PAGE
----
The author has written a finely detailed and never-dull survey of the Gulag. One understands upon reading this text the sheer scale of waste of resources, human potential, and the terrible psychological drain that the Gulag had on the U.S.S.R. Without delving into unneeded polemics or victor's dogma over the Cold War, Anne Applebaum nevertheless exposes with ruthless detail why the Gulag must have been one of the contributing factors in the decline of the Soviet Union.
This large volume is managed very shrewdly by the author, with neatly segmented chapters covering many aspects of the Gulag. Chapter by chapter Applebaum covers the Gulag system from several angles: the people and their sufferings in the system, aspects of the system as a bureaucratic institution, historical evolutions in the Gulag, and the people and institutions who ran this sprawling enterprise.
The beginnings, depths, and dismantling of the Gulag are other main themes in this book. We also learn how in many regards the sad legacy of the Gulag seems to have emanated from certain characteristics of the nature of incarceration in Russia, and that the system, sadly, has not completely disappeared.
While a historical account, this book almost reads at time as a (sad) novel. There are fascinating insights into how people perservered and surived in what seems the most hopeless of existences. Within the over-arching evil of the system, evil existed in various degrees and some camps were worse than others. A revelation to this reader was the use of the criminal element within the Gulag as a tool to manage the non-criminal, political inmates. Equally, revealing was the ulimate contribution of the Gulag in fomenting the criminal element in the U.S.S.R. The system saw its insurrections and did not always oppress without sparking reaction from the inmate population.
There is no shortage of interesting (though perhaps often disagreeable) characters in this book. People learn once again of the vastness of Russia, and how the country was such a crossroads for people of so many races and nations whose lives were unsettled so tragically in the Gulag. One learns, for example, how the Gulag created ethnic Eskimo bounty-hunters (for escapees), how nearly entire races of people were displaced by the system, how age old foes of Russia found so many of its citizens trapped in the Gulag. Especially sad was how inmates even entered the system from outside the U.S.S.R. as part of the deals made during the Second World War with the West's Stalinist ally. And of course the book covers the exporting of the Gulag to the Eastern-block countries occurs as an outgrowth of Soviet expansion following the Second World War.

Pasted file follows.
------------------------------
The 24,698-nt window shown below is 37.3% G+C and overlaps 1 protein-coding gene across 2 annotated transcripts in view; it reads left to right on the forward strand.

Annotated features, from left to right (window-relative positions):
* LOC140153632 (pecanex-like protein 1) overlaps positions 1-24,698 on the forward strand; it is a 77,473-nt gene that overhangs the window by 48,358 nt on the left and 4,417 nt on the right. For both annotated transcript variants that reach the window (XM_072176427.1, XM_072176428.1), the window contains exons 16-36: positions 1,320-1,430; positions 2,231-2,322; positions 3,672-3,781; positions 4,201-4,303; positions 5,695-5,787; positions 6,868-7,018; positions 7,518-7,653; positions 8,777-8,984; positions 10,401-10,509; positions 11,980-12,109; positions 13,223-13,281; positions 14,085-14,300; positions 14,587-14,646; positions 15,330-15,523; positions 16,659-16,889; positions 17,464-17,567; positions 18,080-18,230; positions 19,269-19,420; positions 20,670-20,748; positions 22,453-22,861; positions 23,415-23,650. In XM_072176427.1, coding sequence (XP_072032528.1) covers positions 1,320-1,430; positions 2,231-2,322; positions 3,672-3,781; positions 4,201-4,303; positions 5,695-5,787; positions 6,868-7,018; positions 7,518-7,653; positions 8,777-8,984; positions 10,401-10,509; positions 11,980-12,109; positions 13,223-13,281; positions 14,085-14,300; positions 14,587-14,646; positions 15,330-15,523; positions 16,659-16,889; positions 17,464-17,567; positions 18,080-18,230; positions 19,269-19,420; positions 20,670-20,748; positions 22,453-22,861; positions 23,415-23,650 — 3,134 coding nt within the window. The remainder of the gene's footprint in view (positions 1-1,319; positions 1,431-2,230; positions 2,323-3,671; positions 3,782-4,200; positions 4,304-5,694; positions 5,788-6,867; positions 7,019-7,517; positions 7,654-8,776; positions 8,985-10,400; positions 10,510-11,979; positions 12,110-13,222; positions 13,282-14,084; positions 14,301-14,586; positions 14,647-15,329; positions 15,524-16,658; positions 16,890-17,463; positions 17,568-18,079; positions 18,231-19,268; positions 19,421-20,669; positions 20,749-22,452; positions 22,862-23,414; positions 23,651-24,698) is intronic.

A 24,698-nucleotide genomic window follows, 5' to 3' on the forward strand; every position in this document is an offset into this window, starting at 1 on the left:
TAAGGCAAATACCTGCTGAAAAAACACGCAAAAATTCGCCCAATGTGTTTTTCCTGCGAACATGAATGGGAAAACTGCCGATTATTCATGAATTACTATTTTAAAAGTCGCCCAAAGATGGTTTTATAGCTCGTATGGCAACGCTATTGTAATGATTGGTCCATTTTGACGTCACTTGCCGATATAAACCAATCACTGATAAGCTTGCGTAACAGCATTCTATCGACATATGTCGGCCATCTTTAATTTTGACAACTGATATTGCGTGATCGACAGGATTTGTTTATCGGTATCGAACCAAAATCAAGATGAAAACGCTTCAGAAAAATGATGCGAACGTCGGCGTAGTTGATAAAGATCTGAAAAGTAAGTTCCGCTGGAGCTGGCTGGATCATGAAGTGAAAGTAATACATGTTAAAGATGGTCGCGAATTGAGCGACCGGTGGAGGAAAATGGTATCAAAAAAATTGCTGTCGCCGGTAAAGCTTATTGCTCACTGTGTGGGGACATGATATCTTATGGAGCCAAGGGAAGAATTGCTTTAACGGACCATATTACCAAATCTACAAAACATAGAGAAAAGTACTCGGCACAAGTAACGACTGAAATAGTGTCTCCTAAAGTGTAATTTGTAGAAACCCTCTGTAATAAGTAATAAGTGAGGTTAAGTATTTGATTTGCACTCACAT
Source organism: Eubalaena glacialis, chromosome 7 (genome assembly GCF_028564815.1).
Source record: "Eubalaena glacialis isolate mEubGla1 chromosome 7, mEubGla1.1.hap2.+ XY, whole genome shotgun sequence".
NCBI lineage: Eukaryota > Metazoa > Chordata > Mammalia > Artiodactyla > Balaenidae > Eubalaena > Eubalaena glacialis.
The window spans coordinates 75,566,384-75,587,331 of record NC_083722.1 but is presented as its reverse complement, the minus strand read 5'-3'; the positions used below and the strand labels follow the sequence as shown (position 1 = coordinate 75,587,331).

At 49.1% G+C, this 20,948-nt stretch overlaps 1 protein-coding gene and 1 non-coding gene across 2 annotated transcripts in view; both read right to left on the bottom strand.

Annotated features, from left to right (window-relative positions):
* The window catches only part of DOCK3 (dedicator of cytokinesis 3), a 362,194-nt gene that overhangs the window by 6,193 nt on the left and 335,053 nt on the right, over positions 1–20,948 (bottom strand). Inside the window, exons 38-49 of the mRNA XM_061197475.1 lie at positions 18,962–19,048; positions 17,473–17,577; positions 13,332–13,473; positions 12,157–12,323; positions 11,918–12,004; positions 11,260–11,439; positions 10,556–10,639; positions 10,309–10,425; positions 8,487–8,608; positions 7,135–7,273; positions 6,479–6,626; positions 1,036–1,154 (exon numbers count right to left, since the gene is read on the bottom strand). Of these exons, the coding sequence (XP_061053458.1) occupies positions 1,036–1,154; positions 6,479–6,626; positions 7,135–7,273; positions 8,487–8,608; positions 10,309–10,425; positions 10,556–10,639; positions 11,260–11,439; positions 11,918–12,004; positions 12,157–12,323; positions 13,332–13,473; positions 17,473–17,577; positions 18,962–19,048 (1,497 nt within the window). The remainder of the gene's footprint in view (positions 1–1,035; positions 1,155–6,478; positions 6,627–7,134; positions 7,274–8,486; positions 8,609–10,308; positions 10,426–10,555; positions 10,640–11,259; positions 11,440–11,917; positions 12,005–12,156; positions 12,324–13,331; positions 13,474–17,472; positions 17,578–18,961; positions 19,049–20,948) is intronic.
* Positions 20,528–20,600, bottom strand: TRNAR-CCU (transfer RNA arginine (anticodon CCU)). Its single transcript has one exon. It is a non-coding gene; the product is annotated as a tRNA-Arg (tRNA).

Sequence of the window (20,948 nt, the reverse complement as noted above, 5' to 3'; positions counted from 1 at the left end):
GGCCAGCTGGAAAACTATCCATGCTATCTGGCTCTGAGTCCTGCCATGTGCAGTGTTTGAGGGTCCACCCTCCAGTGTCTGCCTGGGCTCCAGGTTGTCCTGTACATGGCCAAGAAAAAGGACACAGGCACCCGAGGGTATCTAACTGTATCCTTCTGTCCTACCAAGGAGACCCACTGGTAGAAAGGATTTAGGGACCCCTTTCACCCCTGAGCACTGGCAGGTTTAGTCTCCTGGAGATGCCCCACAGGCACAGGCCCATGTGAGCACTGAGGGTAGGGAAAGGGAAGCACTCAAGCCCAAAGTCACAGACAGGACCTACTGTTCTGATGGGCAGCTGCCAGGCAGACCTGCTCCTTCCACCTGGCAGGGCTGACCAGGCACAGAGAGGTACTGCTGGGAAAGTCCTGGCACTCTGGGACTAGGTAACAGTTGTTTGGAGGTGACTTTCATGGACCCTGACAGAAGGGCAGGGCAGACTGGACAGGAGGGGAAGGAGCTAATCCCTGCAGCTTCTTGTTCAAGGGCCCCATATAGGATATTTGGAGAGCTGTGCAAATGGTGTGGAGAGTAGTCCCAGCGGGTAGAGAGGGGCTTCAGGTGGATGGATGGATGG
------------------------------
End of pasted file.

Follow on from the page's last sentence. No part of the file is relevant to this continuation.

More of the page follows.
After reading this book, the reader sees how this monstrous system transcended borders and dealt crippling disruptions to the lives of millions who at least managed to survive (and death to the millions who perished in the system). And as always one sees the vastness of Russia itself as a vast island-like prison during the Gulag era. This book takes the reader from the Solevetsky Islands near Finland to the Sea of Japan. One learns of people whose lives as components of the Gulag system enter and exit the system from and to places as distant as Palestine and India.
"Gulag" is a fasinating and thoroughly researched book that I highly recommend.